Lunar’s Beloved Composer Scored A Game About Angels Fighting Alien Dicks

Lunar’s Beloved Composer Scored A Game About Angels Fighting Alien Dicks

Welcome to Morning Music, Kotaku’s daily hangout for folks who love video games and the cool-arse sounds they make. Today we’ll fly with angels, which in Gynoug is far, far grosser than it sounds.

Early Sega Genesis was weird Sega Genesis, at least until Sonic raised the system’s profile in mid-1991. Western development, particularly from Sega itself, hadn’t fully ramped up yet, so many publishers looked to Japan to find cool stuff. This resulted in a lot of quirky, below-the-radar games seeing release — in particular a ton of arcade ports — which would feel real obscure just a few years later. So many gems!

One perfect example was 1991’s Gynoug, known in the USA as Wings of Wor (playlist / longplay / VGMdb). It’s a pretty fun horizontal shooter from a time when shmups were drowning the Genesis, the rousing tale of an avenging angel locked in combat with a series of increasingly grotesque tumours, elderly fetuses, and crustaceous dick-monsters. And you thought Kid Icarus was weird.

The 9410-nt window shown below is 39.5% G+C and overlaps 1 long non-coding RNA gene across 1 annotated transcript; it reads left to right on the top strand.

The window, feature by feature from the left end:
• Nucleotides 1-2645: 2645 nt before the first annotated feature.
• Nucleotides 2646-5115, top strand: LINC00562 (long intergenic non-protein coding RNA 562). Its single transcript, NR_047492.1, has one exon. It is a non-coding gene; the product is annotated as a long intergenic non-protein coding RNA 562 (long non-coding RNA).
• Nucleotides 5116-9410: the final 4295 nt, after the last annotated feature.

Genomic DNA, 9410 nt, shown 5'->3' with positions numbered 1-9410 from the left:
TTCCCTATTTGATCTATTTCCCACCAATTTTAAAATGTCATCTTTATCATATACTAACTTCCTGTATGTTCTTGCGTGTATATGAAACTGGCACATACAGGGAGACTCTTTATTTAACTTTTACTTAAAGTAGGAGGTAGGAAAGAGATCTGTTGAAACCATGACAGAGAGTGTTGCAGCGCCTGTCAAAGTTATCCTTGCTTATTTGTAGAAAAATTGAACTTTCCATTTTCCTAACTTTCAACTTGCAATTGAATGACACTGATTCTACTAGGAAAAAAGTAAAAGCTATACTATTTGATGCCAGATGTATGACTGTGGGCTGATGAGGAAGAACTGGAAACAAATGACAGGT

It’s got music, too!

NCS / Masaya / Carls493 (YouTube)

Providing the score to this madness was none other than a young Noriyuki Iwadare, who, in the days before Lunar (previously on Morning Music) and Grandia, had quite a deft hand for YM2612 chiptunes. Much like Gynoug’s unusual graphics — small sprites, but lots of fancy effects — Iwadare’s score has a workmanlike quality and occasionally punches above its weight. Lotta rousing anthems here, and some classical influence, too. The boot-up / title sequence (this other longplay lets it play out) is a particularly pleasant audio/visual journey.

Anyway, yeah, those early-year Mega Drive games. Go explore ‘em sometime! Lotsa good stuff to find. And, occasionally, phalluses.

That’s a wrap for today’s Morning Music! Thus ends my week of writing from vacation exile. Soon, the mods will no longer be asleep. Feel free to jump into the open thread below, and I’ll see you next week.

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